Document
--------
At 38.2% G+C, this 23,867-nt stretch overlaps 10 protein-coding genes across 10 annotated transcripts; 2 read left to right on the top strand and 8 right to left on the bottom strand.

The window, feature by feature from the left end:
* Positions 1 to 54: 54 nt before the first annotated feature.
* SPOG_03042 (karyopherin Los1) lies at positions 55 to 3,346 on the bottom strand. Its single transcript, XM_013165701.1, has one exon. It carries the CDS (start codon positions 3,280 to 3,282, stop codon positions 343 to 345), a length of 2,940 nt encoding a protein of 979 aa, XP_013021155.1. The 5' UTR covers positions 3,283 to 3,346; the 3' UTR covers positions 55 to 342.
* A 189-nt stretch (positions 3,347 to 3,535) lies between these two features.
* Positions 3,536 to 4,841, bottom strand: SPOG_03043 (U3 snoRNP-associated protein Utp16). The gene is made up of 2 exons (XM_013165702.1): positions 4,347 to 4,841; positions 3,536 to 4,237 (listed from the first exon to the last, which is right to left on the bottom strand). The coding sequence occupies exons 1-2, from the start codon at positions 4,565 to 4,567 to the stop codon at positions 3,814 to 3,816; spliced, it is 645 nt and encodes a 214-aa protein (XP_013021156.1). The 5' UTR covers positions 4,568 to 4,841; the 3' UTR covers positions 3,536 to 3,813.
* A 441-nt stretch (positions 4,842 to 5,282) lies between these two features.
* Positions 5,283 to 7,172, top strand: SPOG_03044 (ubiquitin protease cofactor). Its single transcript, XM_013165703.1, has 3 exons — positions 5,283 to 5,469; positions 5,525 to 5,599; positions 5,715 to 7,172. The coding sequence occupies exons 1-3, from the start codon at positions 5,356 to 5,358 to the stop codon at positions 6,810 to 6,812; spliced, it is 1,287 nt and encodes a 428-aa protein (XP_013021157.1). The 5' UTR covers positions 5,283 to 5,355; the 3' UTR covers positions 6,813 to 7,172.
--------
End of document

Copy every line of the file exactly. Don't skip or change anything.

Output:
At 38.2% G+C, this 23,867-nt stretch overlaps 10 protein-coding genes across 10 annotated transcripts; 2 read left to right on the top strand and 8 right to left on the bottom strand.

The window, feature by feature from the left end:
* Positions 1 to 54: 54 nt before the first annotated feature.
* SPOG_03042 (karyopherin Los1) lies at positions 55 to 3,346 on the bottom strand. Its single transcript, XM_013165701.1, has one exon. It carries the CDS (start codon positions 3,280 to 3,282, stop codon positions 343 to 345), a length of 2,940 nt encoding a protein of 979 aa, XP_013021155.1. The 5' UTR covers positions 3,283 to 3,346; the 3' UTR covers positions 55 to 342.
* A 189-nt stretch (positions 3,347 to 3,535) lies between these two features.
* Positions 3,536 to 4,841, bottom strand: SPOG_03043 (U3 snoRNP-associated protein Utp16). The gene is made up of 2 exons (XM_013165702.1): positions 4,347 to 4,841; positions 3,536 to 4,237 (listed from the first exon to the last, which is right to left on the bottom strand). The coding sequence occupies exons 1-2, from the start codon at positions 4,565 to 4,567 to the stop codon at positions 3,814 to 3,816; spliced, it is 645 nt and encodes a 214-aa protein (XP_013021156.1). The 5' UTR covers positions 4,568 to 4,841; the 3' UTR covers positions 3,536 to 3,813.
* A 441-nt stretch (positions 4,842 to 5,282) lies between these two features.
* Positions 5,283 to 7,172, top strand: SPOG_03044 (ubiquitin protease cofactor). Its single transcript, XM_013165703.1, has 3 exons — positions 5,283 to 5,469; positions 5,525 to 5,599; positions 5,715 to 7,172. The coding sequence occupies exons 1-3, from the start codon at positions 5,356 to 5,358 to the stop codon at positions 6,810 to 6,812; spliced, it is 1,287 nt and encodes a 428-aa protein (XP_013021157.1). The 5' UTR covers positions 5,283 to 5,355; the 3' UTR covers positions 6,813 to 7,172.